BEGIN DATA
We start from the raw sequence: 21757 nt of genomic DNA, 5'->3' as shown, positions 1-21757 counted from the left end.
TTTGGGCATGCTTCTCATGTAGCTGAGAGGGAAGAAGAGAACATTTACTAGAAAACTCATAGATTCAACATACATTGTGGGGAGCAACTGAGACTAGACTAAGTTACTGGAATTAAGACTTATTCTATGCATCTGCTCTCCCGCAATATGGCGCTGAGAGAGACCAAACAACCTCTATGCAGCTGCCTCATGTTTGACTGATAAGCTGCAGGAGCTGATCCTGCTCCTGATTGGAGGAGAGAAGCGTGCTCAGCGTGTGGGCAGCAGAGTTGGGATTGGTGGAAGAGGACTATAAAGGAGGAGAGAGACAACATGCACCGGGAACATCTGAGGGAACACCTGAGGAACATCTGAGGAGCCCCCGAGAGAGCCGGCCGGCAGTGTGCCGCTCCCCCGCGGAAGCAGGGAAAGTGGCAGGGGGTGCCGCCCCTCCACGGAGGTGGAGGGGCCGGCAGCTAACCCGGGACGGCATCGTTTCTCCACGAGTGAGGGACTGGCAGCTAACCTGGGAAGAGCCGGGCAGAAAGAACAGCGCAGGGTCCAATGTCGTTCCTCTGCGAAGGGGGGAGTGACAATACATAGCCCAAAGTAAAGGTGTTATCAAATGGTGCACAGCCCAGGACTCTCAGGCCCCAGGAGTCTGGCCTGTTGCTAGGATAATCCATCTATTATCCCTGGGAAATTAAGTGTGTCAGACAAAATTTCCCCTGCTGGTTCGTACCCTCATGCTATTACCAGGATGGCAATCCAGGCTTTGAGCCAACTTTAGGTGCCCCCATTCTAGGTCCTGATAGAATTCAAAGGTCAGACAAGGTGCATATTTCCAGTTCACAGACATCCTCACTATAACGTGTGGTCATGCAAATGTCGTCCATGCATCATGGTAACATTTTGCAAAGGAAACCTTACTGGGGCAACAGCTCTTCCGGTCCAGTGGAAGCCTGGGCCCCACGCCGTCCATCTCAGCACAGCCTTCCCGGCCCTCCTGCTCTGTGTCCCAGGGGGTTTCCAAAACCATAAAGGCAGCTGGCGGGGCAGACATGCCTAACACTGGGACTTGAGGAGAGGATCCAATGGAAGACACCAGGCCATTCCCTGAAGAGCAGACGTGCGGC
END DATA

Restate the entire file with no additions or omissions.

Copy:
We start from the raw sequence: 21757 nt of genomic DNA, 5'->3' as shown, positions 1-21757 counted from the left end.
TTTGGGCATGCTTCTCATGTAGCTGAGAGGGAAGAAGAGAACATTTACTAGAAAACTCATAGATTCAACATACATTGTGGGGAGCAACTGAGACTAGACTAAGTTACTGGAATTAAGACTTATTCTATGCATCTGCTCTCCCGCAATATGGCGCTGAGAGAGACCAAACAACCTCTATGCAGCTGCCTCATGTTTGACTGATAAGCTGCAGGAGCTGATCCTGCTCCTGATTGGAGGAGAGAAGCGTGCTCAGCGTGTGGGCAGCAGAGTTGGGATTGGTGGAAGAGGACTATAAAGGAGGAGAGAGACAACATGCACCGGGAACATCTGAGGGAACACCTGAGGAACATCTGAGGAGCCCCCGAGAGAGCCGGCCGGCAGTGTGCCGCTCCCCCGCGGAAGCAGGGAAAGTGGCAGGGGGTGCCGCCCCTCCACGGAGGTGGAGGGGCCGGCAGCTAACCCGGGACGGCATCGTTTCTCCACGAGTGAGGGACTGGCAGCTAACCTGGGAAGAGCCGGGCAGAAAGAACAGCGCAGGGTCCAATGTCGTTCCTCTGCGAAGGGGGGAGTGACAATACATAGCCCAAAGTAAAGGTGTTATCAAATGGTGCACAGCCCAGGACTCTCAGGCCCCAGGAGTCTGGCCTGTTGCTAGGATAATCCATCTATTATCCCTGGGAAATTAAGTGTGTCAGACAAAATTTCCCCTGCTGGTTCGTACCCTCATGCTATTACCAGGATGGCAATCCAGGCTTTGAGCCAACTTTAGGTGCCCCCATTCTAGGTCCTGATAGAATTCAAAGGTCAGACAAGGTGCATATTTCCAGTTCACAGACATCCTCACTATAACGTGTGGTCATGCAAATGTCGTCCATGCATCATGGTAACATTTTGCAAAGGAAACCTTACTGGGGCAACAGCTCTTCCGGTCCAGTGGAAGCCTGGGCCCCACGCCGTCCATCTCAGCACAGCCTTCCCGGCCCTCCTGCTCTGTGTCCCAGGGGGTTTCCAAAACCATAAAGGCAGCTGGCGGGGCAGACATGCCTAACACTGGGACTTGAGGAGAGGATCCAATGGAAGACACCAGGCCATTCCCTGAAGAGCAGACGTGCGGC